SAN DIEGO – What seemed like the inevitable very early in the event will take place in the gold medal game of the USA Basketball Youth Development Festival/International Sports Invitational Saturday night.
The Cox Arena (located on the San Diego State campus) showdown between the two overwhelmingly best teams in the event, the White and Blue squads of Team USA, promises to be one of the prime-time June/July match-ups in high school hoops.
White, a team that is made up of a whole lot more than just the best center prospect (Greg Oden) to come down the U.S. high school pike in a while, has rolled to four victories by an average margin of 32 points. It hould be given the edge if you're more attuned to teams led by dominant presences inside the lane.
But Blue, which has tattooed its three foes by 34.7 points per outing, should be called the favorite if you take kindly to teams with high-octane backcourt performers.
The teams rolled along by margins of 19 (Team White over Russia) and 22 (Team Blue over Team Red) in Friday's semifinals. But both games seemed on the verge of being honest-to-goodness, down-to-the wire affairs.
Well, at least they did for a quarter or so each.
Russia, slicing up Team White's full-court pressure, raced to a 22-15 advantage before the U.S. lads cut their deficit to 28-25 after the first 10-minute quarter.
But then came a 31-point outburst in the second quarter and any anticipation of a major upset was snuffed out with the efficiency of all of those 40s and 50s film noir private detectives slamming their way thru packs of cigarettes.
Foul problems – he picked up his third early in the second quarter and fourth early in the third period – limited Oden to 18 minutes and just 12 points and three rebounds (although the official stat keepers may have been a bit lax in tallying that total).
And Kyle Singler (Medford, OR, South High), a 6-foot-8 junior-to-be whose performance has been a revelation to only those in attendance who didn't check him out in tournaments in Las Vegas, Houston and New Orleans in April and May, dropped in 16 of his 19 points after intermission for the winners.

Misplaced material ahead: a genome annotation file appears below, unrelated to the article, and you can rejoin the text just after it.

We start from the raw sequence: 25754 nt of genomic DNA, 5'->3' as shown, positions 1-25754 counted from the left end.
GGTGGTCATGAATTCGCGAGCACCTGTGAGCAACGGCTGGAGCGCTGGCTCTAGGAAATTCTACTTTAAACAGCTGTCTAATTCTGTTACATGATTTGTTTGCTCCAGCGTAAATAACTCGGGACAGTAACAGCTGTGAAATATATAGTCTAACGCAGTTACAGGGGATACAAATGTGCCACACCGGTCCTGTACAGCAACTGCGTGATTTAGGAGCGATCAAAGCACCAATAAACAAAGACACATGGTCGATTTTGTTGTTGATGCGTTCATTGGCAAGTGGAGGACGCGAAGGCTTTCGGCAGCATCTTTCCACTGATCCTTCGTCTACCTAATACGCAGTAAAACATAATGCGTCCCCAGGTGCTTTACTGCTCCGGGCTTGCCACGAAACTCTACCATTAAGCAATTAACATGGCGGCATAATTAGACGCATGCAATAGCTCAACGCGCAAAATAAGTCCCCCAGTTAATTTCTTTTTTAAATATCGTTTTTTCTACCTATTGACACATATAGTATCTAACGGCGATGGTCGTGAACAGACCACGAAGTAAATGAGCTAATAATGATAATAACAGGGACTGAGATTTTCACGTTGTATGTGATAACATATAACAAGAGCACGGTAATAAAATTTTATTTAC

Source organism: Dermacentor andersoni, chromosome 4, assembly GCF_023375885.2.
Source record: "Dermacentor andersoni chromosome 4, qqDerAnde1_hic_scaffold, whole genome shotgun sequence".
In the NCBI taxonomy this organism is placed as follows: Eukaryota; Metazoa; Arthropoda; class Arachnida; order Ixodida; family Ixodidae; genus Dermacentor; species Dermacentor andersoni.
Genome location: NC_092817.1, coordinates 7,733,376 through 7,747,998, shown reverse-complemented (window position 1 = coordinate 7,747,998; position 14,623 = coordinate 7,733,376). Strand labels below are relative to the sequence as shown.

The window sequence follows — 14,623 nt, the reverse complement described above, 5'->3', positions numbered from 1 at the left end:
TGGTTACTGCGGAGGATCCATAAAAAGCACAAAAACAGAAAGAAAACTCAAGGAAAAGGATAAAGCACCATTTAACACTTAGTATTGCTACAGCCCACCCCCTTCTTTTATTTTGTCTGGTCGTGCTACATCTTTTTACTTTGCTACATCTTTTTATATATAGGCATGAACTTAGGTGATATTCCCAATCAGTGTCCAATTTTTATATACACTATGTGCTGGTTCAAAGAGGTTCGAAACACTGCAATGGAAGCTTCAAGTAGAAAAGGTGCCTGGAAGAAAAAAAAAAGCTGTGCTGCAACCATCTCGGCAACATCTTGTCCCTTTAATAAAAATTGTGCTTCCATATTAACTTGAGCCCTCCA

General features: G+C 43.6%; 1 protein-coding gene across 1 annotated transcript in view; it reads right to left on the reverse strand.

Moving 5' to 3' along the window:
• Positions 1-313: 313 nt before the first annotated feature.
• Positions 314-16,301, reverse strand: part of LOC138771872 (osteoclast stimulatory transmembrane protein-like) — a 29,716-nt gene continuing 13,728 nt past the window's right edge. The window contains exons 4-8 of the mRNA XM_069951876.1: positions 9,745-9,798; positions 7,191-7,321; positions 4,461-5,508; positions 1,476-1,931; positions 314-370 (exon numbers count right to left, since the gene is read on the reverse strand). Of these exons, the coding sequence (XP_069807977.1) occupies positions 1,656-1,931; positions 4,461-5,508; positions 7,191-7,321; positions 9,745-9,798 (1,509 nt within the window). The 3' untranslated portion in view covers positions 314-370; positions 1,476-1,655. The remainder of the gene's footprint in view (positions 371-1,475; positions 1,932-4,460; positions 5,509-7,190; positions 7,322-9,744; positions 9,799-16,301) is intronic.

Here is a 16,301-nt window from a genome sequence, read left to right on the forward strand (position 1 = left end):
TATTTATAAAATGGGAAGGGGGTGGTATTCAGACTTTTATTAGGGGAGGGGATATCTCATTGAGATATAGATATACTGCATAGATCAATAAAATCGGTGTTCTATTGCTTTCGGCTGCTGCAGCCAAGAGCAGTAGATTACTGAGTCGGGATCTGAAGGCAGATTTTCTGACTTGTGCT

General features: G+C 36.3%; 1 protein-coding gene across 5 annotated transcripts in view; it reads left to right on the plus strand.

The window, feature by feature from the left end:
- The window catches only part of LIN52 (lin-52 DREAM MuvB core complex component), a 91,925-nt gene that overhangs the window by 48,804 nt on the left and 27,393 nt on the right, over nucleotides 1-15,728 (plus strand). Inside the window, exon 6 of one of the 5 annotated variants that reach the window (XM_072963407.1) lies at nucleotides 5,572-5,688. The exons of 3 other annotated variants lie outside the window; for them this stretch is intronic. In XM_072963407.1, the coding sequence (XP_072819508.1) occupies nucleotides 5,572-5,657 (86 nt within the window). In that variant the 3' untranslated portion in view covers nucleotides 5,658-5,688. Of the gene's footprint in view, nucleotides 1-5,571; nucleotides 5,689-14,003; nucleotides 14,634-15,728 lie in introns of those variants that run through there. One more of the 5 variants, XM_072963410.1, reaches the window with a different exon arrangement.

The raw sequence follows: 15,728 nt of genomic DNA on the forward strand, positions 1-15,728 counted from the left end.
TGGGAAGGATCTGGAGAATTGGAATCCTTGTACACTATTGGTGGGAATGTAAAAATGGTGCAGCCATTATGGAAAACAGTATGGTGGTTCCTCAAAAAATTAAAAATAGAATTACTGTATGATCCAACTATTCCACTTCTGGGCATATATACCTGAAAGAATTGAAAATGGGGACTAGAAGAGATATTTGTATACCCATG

Jarvis Crittention (Southwest Christian Academy in Atlanta), one of the very best of the "scoring" point guard prospects in the national Class of 2006, had his best outing for the White with a game-high 21 points despite missing all three of his 3-pointers and four of his 11 free throws.
And, arguably, the most physically imposing (maybe 6-3 and about 230 pounds) guard on any level of high school basketball did some stat-sheet stuffing for the White, too.
Paul Harris scored 12 points while grabbing 14 rebounds (he's averaging an event-best 9.8 per game) to go with five assists and three steals.
Forwards Maxim Sheleketo and Igor Smyghin, both of whom we could see playing in the NBA four or five years from now, continued to demonstrate slick offensive games with 19 and 15 points, respectively, and combined to hit six of 12 3-pointers for Russia.
Then the action (which also included an 83-76 victory by New Zealand over China) moved across the street from Cox Arena to Peterson Gymnasium.
By the time most making the trek to the other gym found their seats, huffing and puffing (including you-know-who), into Peterson, Team USA Red was up over its Blue counterpart, 10-0.
Any concerns that the Blue squad was going to be upset, though, were, at best, premature.
The North Carolina-bound (in 2006-07) Ellington had 13 of his 18 points in the first half while Mayo, who also grabbed a game's best 11 rebounds and was credited with six assists, scored 11 of his event's best 29 points in the fourth quarter.
And just in case, based on what you've read here and elsewhere, you've been wondering if the guy's game is flawless, Mayo was guilty of 12 turnovers. But he got the ball back after a lot of those miscues as he was credited with another event's best – eight steals.
They matched up on six or seven possessions and the Stanford-bound twins from San Joaquin Memorial in Fresno both had their good and bad moments – although Brook has been on the "good moment" end of things more often than his brother this week.
Robin, who is much less offensively polished than his brother (especially on the perimeter), missed both shots from the field and hit just one of four free throws to go with two rebounds. But he was credited with six blocked shots.
Brook was four of seven from the field and three of five from the free-throw line for 11 points. He grabbed seven rebounds and had a couple of steals.
Recently elected to the USBWA Hall of Fame, Frank Burlison is Scout.com's National Basketball Expert and also covers college basketball for the Long Beach (CA) Press-Telegram. He can be reached at firstname.lastname@example.org. Read more of Burlison's pieces at www.frankhoops.com